“Micrometeorites are like regular meteorites, but much, much smaller—so small that most of us don't even know they exist, even though they are falling all around us,” said Kevin Souhrada, another student who participated and is now studying at Cornell University. “We used the NSLS-II to confirm the particles' extraterrestrial origins and to build a repertoire of x-ray tools and techniques that could be used to classify the particles. Working in a world-class laboratory such as NSLS-II and producing a peer-reviewed article detailing our work was a tremendous opportunity, especially as a high schooler. The work that I conducted at Brookhaven has greatly helped me in my current research at the university level.”

MMs are classified according to a system that was developed in 2008. They are first sorted into one of three types: melted, unmelted, and partially melted. This work deals with the melted variety, which are known as cosmic spherules (CSs) due to the spherical shape they take after melting within the atmosphere as they pass through it. CSs are further broken down into iron-rich (I-type), glassy with magnetite (G-type), or silicate (S-type), with S-type being the most common by far.

The collected matter was filtered and processed to select spherical or nearly-spherical particles with diameters of about 100 micrometers and glossy surfaces, consistent with I-type and G-type CSs. These samples were then analyzed at NSLS-II, a DOE Scientific User Facility, using non-destructive x-ray techniques at three beamlines: the Submicron Resolution X-ray Spectroscopy (SRX) beamline, the Tender Energy X-ray Absorption Spectroscopy (TES) beamline, and the X-ray Fluorescence Microprobe (XFM) beamline.

No single method is sufficient to yield enough information to identify the particles as likely originating from Earth or beyond. However, together, these three techniques allowed the team to gather comprehensive information on the samples’ elemental and mineral compositions. Synchrotron microdiffraction at the XFM beamline was used to identify certain minerals; particularly, pentlandite and forsterite, which tend to be found in samples of extraterrestrial origin. X-ray absorption near-edge structure (XANES), performed at the TES beamline, reveals how certain elements are “speciated,” meaning what compounds they are a part of. And at the SRX beamline, x-ray fluorescence at different energies enables the researchers to observe how key elements — including iron, nickel, and sulfur — are distributed within the samples.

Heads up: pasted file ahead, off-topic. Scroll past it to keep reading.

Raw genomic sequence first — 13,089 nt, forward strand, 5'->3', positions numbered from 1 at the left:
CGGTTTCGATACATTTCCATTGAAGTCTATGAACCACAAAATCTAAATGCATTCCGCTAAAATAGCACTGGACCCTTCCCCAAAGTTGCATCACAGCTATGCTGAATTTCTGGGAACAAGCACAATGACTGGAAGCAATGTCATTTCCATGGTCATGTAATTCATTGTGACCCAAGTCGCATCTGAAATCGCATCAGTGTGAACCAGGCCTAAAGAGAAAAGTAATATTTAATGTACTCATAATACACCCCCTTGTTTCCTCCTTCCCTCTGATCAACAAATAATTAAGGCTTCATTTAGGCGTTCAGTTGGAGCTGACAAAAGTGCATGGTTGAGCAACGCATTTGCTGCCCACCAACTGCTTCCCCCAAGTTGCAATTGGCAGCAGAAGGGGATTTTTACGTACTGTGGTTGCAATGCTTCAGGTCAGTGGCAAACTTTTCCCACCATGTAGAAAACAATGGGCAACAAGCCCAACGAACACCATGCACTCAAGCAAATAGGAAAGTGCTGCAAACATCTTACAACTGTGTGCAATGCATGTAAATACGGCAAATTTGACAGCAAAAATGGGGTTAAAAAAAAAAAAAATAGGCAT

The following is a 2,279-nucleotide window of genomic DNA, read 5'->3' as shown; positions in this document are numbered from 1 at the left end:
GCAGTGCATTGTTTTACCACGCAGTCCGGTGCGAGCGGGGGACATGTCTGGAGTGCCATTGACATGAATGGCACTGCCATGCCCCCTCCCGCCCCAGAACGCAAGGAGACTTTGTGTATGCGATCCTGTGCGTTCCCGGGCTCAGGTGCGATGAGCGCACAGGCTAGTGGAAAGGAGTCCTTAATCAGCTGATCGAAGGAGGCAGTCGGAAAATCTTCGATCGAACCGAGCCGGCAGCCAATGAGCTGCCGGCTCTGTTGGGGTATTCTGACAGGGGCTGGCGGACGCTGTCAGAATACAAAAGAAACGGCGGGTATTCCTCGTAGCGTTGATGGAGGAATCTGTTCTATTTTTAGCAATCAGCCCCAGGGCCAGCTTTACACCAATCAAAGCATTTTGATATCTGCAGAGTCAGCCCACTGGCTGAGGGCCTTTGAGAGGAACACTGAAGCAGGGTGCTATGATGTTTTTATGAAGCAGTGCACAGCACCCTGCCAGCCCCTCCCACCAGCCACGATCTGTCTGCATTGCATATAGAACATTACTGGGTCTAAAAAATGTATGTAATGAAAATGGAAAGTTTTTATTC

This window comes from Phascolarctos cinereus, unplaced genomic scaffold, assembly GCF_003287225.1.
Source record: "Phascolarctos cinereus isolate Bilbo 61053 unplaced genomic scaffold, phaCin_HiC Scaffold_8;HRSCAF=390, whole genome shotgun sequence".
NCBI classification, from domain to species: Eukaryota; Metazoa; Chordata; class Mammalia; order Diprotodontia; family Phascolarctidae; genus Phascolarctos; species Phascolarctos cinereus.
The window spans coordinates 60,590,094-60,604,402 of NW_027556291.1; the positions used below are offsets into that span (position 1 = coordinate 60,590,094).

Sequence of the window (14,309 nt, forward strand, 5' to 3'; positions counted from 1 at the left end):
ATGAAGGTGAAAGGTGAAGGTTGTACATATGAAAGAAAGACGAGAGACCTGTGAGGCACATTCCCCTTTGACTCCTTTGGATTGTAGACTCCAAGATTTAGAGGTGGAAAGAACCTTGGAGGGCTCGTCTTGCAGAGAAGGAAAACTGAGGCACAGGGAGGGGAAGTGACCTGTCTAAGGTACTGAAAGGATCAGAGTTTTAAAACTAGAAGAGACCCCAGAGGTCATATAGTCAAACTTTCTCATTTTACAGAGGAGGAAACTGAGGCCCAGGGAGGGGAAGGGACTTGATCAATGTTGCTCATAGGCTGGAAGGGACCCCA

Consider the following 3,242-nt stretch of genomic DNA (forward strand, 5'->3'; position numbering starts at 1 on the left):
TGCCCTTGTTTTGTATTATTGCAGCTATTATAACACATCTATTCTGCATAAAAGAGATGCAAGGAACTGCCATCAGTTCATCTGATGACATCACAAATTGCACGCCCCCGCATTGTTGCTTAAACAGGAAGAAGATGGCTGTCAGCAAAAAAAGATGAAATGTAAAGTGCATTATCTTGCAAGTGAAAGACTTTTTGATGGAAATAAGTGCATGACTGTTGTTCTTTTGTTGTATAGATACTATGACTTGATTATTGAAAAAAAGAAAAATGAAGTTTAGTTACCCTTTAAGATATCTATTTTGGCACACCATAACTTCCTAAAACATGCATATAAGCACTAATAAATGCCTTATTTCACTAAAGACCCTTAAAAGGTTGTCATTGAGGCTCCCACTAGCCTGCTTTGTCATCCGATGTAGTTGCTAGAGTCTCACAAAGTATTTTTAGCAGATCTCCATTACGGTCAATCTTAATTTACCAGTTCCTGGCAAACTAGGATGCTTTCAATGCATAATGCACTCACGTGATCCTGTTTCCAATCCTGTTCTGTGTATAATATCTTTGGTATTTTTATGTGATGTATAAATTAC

“Synchrotron analysis gives us ideal tools to analyze extraterrestrial materials, from micrometeorites to samples retrieved from asteroids and — someday — Mars,” said Stony Brook University research assistant professor Paul Northrup, who was involved with the work. “And working with high school students opens new possibilities for them, to see what a career in science would be like.”

There are other advantages of using synchrotron-based methods, such as being able to prepare samples non-destructively and gathering information on composition below the surface of the sample. Used collectively, all of these approaches can provide the best outcome for studies of micrometeorites and complement traditional laboratory-based instruments like scanning electron microscopy (SEM).

The results of this study are published in the July 16, 2020, edition of Geosciences. Read the full paper here.

Brookhaven National Laboratory is supported by the U.S. Department of Energy’s Office of Science. The Office of Science is the single largest supporter of basic research in the physical sciences in the United States and is working to address some of the most pressing challenges of our time. For more information, visit